What you need to know:
- When students in her class were asked to come up with project ideas as part of their practical training, 15-year-old Madeline Kimaro thought about autistic children.
- Her project has raised Sh100 million, which will be used to help children with autism.
A Grade 10 (Form Four) student at the International School of Tanganyika, Madeleine Kimario, 15, has been making a huge difference in society, despite her tender age.
The teenager has used her school project to raise Sh100 million, which she has dedicated to supporting children with developmental conditions in the country. Kimario says she has always thought of doing something for autistic children.
“I have always wanted to help children who are suffering and who are being stigmatised by society or sometimes hidden by their parents for fear of isolation,” she tells Success in an interview.
According to Kimario, when the time came for students at her school to come up with project ideas as part of their practical learning, the first thing she thought about was doing something that would touch the lives of children with autism.
“I had to ask my teacher if such an idea could go through, and I am grateful that the entire school management agreed and supported me in raising the money from different stakeholders,” she says.
The youngster has done this at a time when there seems to be a wake-up call on autism awareness, although a cloud of uncertainty still hovers over the future of autistic children in Tanzania. Autism is a condition that affects a child’s development and social skills.
According to Mayo Clinic, “Autism spectrum disorder is a condition related to brain development that impacts how a person perceives and socializes with others, causing problems in social interaction and communication. The disorder also includes limited and repetitive patterns of behaviour. The term “spectrum” in autism spectrum disorder refers to the wide range of symptoms and severity.”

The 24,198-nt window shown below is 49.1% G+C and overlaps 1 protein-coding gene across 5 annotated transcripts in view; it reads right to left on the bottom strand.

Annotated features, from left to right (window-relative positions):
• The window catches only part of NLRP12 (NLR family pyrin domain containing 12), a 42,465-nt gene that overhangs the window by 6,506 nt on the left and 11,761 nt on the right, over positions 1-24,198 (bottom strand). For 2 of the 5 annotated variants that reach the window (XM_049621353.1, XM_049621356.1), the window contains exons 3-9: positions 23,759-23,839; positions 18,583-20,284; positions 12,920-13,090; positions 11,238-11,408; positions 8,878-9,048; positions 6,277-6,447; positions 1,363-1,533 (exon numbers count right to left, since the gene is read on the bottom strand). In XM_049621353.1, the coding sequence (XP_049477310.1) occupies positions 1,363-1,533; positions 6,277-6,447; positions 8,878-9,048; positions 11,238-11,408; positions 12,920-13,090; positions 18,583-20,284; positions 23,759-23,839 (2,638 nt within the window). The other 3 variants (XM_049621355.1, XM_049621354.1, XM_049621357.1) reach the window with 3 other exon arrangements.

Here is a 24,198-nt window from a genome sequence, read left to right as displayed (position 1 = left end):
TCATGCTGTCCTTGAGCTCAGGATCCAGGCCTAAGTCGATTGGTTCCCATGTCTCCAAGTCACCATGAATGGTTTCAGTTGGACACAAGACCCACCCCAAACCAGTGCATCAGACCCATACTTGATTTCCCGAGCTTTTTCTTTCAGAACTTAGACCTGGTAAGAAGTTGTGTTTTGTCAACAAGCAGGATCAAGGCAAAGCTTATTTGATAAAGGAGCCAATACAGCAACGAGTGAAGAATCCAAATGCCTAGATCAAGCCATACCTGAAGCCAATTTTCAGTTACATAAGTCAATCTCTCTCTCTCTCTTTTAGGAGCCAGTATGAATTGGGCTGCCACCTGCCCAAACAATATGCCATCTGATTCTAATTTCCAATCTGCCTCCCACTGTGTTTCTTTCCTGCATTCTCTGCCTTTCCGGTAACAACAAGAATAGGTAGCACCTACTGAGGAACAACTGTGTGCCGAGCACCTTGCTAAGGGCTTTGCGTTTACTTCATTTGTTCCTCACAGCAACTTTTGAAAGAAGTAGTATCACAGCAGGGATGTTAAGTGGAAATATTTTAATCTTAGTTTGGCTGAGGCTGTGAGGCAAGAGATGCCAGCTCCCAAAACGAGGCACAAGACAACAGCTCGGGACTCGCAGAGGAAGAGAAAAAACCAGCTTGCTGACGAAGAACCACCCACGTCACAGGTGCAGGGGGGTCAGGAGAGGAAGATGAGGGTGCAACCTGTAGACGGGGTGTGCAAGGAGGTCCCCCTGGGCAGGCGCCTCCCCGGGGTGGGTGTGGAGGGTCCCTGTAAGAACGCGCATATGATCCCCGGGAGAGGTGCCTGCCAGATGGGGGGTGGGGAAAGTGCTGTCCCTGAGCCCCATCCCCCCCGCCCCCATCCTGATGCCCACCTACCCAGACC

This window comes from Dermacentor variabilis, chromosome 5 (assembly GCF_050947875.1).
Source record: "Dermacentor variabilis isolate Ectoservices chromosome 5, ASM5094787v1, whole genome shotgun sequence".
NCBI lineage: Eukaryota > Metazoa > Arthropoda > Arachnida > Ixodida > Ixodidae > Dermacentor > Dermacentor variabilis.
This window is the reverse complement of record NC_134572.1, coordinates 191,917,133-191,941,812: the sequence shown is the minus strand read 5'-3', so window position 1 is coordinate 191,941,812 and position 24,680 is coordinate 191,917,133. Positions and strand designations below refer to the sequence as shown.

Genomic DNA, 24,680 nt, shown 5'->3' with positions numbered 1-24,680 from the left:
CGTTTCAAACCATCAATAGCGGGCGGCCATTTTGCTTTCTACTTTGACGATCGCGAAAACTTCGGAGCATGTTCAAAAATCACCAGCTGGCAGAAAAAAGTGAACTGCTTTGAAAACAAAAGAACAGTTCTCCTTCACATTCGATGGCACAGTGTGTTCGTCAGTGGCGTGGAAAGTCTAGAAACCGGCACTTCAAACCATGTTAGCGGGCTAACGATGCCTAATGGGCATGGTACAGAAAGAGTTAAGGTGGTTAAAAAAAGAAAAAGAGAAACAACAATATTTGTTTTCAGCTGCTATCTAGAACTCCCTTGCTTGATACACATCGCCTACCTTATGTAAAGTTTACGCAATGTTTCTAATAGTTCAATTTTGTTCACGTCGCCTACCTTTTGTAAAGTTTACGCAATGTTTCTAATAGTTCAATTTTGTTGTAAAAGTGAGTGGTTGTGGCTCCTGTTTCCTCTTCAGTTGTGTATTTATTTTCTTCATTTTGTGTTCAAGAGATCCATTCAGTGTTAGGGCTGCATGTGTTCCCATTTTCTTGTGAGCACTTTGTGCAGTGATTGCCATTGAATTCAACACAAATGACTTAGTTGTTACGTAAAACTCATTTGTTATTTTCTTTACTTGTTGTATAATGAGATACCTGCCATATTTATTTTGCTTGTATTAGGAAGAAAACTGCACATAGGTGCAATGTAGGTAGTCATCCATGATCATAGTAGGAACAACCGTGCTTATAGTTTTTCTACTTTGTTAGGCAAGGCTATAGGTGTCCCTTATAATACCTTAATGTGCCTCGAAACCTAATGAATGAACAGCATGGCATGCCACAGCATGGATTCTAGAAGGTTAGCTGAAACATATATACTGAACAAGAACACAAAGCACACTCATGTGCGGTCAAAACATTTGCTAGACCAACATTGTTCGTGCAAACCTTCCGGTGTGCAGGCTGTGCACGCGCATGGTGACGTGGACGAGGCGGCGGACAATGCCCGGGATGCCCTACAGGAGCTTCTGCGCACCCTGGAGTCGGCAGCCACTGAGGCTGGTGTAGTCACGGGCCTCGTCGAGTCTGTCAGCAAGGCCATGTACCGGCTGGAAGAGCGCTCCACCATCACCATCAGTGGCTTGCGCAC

Autism is becoming more common in Tanzania, according to child health researchers.
According to experts, there is a critical shortage of basic clinical services, quality care, and adequate investment in teachers for children with special needs.
Kimario, as an activist for children with autism believes there is a pressing need to draw the attention of policymakers on the need to increase resources in screening and caring for the affected children.
“Education should be accessed by every child. As a country, we need to be able to screen every child and have teachers who have the ability to identify children with autistic disorders and treat them accordingly. I call upon other stakeholders to see this as a chance to touch the lives of these children,” she suggests.
Autism spectrum disorder, according to Mayo Clinic “begins in early childhood and eventually causes problems functioning in society — socially, in school and at work, for example. Often children show symptoms of autism within the first year. A small number of children appear to develop normally in the first year, and then go through a period of regression between 18 and 24 months of age when they develop autism symptoms.”
Everyone has a role to play
She notes that current challenges do not have to wait for adults alone to find solutions. She also believes that education should provide solutions at all stages.
Lukiza Autism Foundation (LuAF)